Green Hedges School responded nimbly and swiftly to the COVID-19 crisis this Spring. Administration and teachers worked hard to create a model that could be implemented quickly and efficiently for our students and parents. Our guiding principles in this journey was to tend to the well being of students and teachers in this time of uncertainty.
Our Distance Learning program was a success for many reasons, but these five reasons stand out as to why we were able to thrive:
- Due to our small class size, all students had a balance of time online with their teachers, but also time away from screens to complete assignments. In addition, many of our teachers conducted lessons synchronously, meaning in “real-time,” but there were a good number of teachers, for example, those who taught Art, Music, French, and PE, who recorded their lessons and posted them for students to do on their own.
- We considered what technology would work best for our community and what our teachers and students could adapt to without feeling overwhelmed. Since we are a 1:1 iPad school, all students had a device at home which they used to log-in daily.
- Teachers kept to a daily schedule and routine, which was so important to both students and parents. Teachers conducted Morning Meetings or Middle School Advisory meetings each day to get the school day started. The schedule for each grade was posted online and students were familiar with how their day progressed. Teachers met with students at various points during the day and provided assignments through our online Learning Management System. Students were responsible for turning in assignments. Teachers kept instruction as simple as possible by focusing on essential skills and content through meaningful lessons and projects.
- We kept in constant touch with parents and students to receive feedback and hear from them directly as to what was working. We did this by surveying parents, students, and teachers regularly and meeting with them via Zoom.
- We found ways throughout the Spring to continue to celebrate our small, friendly community and preserve a sense of playfulness in our lives.
We are looking forward to welcoming back students and teachers in-person this Fall. Should the need arise, we are ready and able to move successfully to Distance Learning again. If you are interested in learning more about Green Hedges for your child, please contact Director of Admission & Financial Aid Katherine Vazquez at email@example.com.
Dr. Heather Tedesco, a Northern Virginia-based Applied Psychologist, shared some research-based words of wisdom and guidance with our parents this Winter about fostering independence in children. Parenting, as we all know, is our most important — and at times challenging — calling and privilege in life, and the workshop was a wonderful opportunity to listen to, reflect on, and incorporate Dr. Tedesco’s helpful tips and strategies to help nurture confidence and independence in children.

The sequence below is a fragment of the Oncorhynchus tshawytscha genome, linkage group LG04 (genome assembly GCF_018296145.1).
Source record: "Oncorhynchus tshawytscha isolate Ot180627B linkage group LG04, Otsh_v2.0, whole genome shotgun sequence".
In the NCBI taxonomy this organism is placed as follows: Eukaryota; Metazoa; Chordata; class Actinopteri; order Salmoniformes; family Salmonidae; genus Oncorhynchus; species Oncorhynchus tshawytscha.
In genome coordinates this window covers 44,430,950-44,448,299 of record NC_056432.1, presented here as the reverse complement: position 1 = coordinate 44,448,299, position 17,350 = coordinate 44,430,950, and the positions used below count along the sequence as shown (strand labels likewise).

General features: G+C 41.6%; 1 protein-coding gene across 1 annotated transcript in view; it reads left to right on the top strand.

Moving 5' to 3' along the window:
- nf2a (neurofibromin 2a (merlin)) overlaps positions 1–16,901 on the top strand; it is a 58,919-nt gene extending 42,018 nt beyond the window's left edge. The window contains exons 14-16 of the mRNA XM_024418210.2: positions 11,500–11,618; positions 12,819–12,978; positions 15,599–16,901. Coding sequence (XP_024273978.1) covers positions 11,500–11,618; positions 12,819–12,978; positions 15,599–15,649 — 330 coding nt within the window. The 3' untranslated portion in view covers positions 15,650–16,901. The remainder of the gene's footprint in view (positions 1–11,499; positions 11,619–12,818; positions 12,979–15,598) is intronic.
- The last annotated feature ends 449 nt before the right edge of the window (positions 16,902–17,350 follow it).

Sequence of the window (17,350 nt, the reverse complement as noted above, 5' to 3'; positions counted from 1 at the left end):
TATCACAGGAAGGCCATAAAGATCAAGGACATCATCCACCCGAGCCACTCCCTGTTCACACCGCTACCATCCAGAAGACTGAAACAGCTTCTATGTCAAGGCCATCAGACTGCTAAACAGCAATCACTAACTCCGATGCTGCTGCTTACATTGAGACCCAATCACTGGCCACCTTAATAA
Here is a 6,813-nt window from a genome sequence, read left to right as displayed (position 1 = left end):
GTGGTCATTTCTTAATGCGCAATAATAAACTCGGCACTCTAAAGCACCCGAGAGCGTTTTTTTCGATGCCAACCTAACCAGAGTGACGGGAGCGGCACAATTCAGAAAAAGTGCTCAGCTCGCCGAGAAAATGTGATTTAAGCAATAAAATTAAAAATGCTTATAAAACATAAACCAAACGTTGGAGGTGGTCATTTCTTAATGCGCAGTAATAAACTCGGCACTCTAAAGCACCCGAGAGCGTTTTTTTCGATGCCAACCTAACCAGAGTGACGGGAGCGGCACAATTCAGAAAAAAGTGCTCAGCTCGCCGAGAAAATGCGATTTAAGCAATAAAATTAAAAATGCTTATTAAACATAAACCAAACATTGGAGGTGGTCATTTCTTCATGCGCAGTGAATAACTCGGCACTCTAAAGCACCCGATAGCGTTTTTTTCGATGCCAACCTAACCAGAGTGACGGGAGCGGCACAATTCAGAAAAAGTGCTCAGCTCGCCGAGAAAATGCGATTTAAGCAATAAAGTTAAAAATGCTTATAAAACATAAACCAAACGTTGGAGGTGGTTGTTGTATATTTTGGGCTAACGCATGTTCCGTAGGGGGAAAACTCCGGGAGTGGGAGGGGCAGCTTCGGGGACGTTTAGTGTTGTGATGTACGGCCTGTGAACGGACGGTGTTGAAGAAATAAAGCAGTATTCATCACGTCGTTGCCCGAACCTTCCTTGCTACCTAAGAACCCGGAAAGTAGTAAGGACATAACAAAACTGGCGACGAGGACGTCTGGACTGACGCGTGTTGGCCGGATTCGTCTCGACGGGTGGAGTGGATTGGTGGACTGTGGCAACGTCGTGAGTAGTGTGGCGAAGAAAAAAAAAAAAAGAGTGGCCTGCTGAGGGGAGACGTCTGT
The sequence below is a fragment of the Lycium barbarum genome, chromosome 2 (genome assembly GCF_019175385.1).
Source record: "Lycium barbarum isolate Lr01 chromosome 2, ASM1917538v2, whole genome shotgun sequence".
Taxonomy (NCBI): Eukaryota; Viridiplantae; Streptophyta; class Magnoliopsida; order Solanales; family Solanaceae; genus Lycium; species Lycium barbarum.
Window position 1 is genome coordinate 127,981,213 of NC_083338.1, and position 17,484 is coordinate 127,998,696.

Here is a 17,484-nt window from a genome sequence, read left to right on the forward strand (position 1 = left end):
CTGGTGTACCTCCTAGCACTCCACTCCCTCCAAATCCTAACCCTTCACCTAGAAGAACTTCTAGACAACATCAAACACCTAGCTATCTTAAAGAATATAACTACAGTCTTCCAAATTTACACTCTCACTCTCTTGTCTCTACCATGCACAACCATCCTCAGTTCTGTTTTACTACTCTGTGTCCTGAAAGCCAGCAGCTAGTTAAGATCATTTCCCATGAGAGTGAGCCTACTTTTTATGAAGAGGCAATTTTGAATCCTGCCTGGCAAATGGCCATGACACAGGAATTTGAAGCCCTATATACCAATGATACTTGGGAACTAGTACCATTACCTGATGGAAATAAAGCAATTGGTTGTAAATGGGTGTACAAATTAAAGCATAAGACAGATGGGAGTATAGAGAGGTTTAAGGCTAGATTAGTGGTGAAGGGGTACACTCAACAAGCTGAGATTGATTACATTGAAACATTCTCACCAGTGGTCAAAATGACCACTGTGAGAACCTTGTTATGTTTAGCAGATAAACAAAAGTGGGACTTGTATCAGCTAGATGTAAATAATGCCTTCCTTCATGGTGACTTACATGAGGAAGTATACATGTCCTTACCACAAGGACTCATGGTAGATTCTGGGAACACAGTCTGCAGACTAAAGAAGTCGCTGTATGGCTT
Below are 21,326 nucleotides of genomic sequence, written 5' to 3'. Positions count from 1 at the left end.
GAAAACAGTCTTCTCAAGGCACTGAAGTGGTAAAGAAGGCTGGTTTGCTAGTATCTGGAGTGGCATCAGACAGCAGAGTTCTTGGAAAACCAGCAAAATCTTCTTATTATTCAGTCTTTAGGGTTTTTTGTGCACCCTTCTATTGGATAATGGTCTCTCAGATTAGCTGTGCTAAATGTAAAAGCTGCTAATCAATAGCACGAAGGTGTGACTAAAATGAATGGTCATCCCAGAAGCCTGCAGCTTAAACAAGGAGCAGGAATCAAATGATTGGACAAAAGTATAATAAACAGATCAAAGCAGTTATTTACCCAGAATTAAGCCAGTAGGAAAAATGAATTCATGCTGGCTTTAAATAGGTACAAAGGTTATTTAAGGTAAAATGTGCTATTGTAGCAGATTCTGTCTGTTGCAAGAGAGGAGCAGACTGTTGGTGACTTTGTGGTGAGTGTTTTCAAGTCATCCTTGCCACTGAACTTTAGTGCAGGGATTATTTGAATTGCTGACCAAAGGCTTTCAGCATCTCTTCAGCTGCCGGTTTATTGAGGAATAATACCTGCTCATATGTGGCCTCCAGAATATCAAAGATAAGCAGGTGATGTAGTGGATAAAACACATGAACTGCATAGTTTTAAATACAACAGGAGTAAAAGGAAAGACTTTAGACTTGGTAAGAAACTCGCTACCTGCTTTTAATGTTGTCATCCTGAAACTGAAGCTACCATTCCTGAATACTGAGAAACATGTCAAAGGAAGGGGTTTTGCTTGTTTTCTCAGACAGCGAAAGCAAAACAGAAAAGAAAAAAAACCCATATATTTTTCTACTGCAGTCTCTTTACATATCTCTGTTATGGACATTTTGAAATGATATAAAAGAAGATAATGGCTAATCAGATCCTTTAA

The top takeaways from Dr. Tedesco’s workshop were:
- Allowing children to make mistakes. This may mean that you know the mistake ahead of time and you, as a parent, have to let it just play out and see what happens. Ultimately, what may happen is that you and your child will feel the joy of seeing what happens when the child, independently, learns from his or her mistake.
- Related to this is the importance of allowing failure and understanding that it is inevitable and something from which children should not be shielded.
- Being bored is okay! Unplugged downtime or free time is valuable. There is sometimes a need to overschedule our children’s time and take care of everything for them so they aren’t “bored.” Allow children to have truly free time and provide them the freedom to do something of their choice with that time.
- As a parent interested in encouraging independence, ask yourself these two questions: “Am I overinvolved?” and “What am I doing for my child that he or she can do for him/herself?”
- Recognizing the framework for teaching new skills:
- Step 1 is doing something for your child.
- Step 2 is doing something with your child.
- Step 3 is watching them do it.
- Step 4 is allowing them to do it.
Through the workshop, parents also learned the different types of independence: academic, in the home, learning life skills, emotional, and identity. With each, Dr. Tedesco provided valuable tips and suggestions on how to engage children, no matter what the age, in learning to be more independent. Her tips are provided in the presentation below.
Fostering independence is certainly a skill that can be learned and practiced by both parents and children. Dr. Tedesco concluded with this insightful quote, “Prepare your child for the road, not the road for your child.”
Dr. Tedesco’s Presentation
As parent-teacher conferences approach, we want to express our gratitude to our teachers and parents alike for guiding our students both inside and outside the classroom. Teachers have been hard at work preparing to have conversations with each of our parents about the first few weeks of the school year and we are grateful for this opportunity to speak with you one on one. Communication is a key strength of our community and parent-teacher conferences are just one of many opportunities throughout the year that we look forward to conversing with you.
For some, it is your first parent-teacher conference ever, as with many of our Montessori parents. For parents of students in our lower school, a new school year brings new teachers, new expectations, developmental milestones, and challenges. For middle school parents, the conferences are more of a dialogue about how your child is performing and adjusting to learning from several teachers.
At Green Hedges, our students learn from excellent, caring teachers and have supportive, understanding parents. We set aside this time to make sure we are all working towards shared goals for your child.
Here are some thoughts on making the most of your parent-teacher conference: